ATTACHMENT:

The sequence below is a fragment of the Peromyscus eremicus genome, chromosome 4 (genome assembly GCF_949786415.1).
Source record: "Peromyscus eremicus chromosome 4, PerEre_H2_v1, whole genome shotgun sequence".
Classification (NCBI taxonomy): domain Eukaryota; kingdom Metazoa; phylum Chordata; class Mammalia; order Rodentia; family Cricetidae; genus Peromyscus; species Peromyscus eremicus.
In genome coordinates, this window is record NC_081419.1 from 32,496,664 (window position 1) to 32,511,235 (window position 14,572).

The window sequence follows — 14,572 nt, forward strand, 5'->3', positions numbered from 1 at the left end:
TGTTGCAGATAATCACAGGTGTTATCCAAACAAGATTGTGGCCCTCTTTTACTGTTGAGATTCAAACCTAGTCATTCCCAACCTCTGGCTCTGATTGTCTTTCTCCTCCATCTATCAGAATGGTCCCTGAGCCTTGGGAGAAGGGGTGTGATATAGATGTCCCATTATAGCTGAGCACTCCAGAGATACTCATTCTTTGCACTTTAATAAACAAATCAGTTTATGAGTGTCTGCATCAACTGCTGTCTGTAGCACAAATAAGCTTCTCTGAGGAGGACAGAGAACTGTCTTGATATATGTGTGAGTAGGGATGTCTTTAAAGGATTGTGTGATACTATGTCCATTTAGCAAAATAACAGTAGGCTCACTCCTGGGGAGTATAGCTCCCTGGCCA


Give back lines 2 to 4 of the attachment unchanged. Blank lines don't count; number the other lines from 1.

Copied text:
Source record: "Peromyscus eremicus chromosome 4, PerEre_H2_v1, whole genome shotgun sequence".
Classification (NCBI taxonomy): domain Eukaryota; kingdom Metazoa; phylum Chordata; class Mammalia; order Rodentia; family Cricetidae; genus Peromyscus; species Peromyscus eremicus.
In genome coordinates, this window is record NC_081419.1 from 32,496,664 (window position 1) to 32,511,235 (window position 14,572).